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Ethnic Minorities in Cardiovascular Research; New Approach to HIV Vaccine; Post-Mortem SARS Study


Ethnic minority groups must be included in European health research

Despite the knowledge that ethnicity matters in cardiovascular disease, most studies of cardiovascular disease risk have not been designed to yield results that apply to different ethnic groups, report Meghna Ranganathan and Raj Bhopal (of Edinburgh University) in a new study in the international open-access medical journal PLoS Medicine.

To ensure that the results of research studies can be applied to everyone in a multicultural society, it is important that all racial and ethnic groups are included in health research. This need is especially obvious for studies of diseases for which it is known that different risk factors exist in different parts of the population. Cardiovascular disease, the number one killer in most developed countries, is one of them. The disease, which is the underlying cause for heart attacks, strokes, and other serious health threats, is a major cause of death for all ethnic groups, and the risk is especially high in individuals originating from South Asia. In the UK for example, early deaths from coronary heart disease in Indians, Bangladeshis, Pakistanis, and Sri Lankans are about 50% higher than the national average. For Caribbeans and West Africans, on the other hand, the rates are much lower than average.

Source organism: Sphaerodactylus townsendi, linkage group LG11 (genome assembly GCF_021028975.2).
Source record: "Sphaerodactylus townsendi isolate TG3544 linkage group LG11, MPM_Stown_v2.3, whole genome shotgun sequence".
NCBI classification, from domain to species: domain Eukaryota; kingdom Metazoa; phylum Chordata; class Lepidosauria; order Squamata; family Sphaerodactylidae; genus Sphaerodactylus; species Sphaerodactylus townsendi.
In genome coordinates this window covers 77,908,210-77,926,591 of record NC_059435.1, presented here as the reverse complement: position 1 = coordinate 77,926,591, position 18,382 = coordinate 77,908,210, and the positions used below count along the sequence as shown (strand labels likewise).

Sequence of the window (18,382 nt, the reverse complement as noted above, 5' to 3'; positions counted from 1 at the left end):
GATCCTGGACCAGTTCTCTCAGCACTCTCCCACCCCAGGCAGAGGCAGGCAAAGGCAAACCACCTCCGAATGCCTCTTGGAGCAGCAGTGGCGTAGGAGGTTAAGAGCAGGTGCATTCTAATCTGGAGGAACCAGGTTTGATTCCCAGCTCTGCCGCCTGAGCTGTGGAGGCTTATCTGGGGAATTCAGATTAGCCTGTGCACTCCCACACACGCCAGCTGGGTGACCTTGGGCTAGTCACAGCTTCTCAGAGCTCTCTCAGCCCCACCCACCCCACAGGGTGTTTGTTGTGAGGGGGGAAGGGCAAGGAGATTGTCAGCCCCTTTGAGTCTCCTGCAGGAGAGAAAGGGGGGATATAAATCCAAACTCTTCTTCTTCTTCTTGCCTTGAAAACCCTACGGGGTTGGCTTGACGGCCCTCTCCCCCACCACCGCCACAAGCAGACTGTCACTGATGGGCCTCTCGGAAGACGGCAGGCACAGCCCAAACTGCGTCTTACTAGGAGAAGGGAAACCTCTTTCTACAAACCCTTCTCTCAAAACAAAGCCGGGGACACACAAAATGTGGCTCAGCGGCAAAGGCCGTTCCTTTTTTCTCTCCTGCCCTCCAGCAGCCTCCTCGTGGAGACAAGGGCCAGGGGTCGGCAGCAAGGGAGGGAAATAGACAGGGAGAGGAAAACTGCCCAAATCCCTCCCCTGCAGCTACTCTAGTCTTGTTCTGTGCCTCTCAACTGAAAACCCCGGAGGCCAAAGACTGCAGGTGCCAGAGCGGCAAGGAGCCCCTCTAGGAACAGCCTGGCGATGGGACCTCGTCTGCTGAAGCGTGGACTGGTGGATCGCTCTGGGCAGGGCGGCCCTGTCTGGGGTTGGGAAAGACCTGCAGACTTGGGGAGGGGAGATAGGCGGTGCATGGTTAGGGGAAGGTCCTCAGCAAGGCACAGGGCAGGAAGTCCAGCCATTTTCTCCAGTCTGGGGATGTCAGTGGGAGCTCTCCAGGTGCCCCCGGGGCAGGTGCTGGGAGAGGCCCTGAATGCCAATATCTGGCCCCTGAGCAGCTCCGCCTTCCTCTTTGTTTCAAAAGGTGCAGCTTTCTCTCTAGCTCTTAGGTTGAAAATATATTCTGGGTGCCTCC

To examine whether ethnicity was taken into account in cardiovascular disease research, Ranganathan and Bhopal conducted a systematic review of the medical literature. They analyzed in detail 72 large studies that examined cardiovascular disease risk in European and North-American populations.

The results highlight a disconnect between the world of research and the "real world" of increasingly diverse societies: most of the studies did not provide detailed information on the ethnic composition of the broader populations from which the participants were recruited, nor did they state whether minority groups were included or excluded from the study. Many of them did not give details on the ethnic composition of the participants themselves, or on how the participants’ ethnicity was determined. Studies with participants that were representative of diverse populations usually were not large enough to answer the kind of questions necessary to determine differences between different ethnic groups.

However, among the more recent studies, ten were designed to specifically compare white and non-white participants, and five studies focused on non-white minority groups specifically. All fifteen of those studies were done in the US. As the authors conclude, “urgent action is needed in Europe” to ensure that research studies reflect the increasingly multicultural nature of the societies there, and are thus relevant to all of parts of those societies.

Taking an alternative approach to HIV vaccination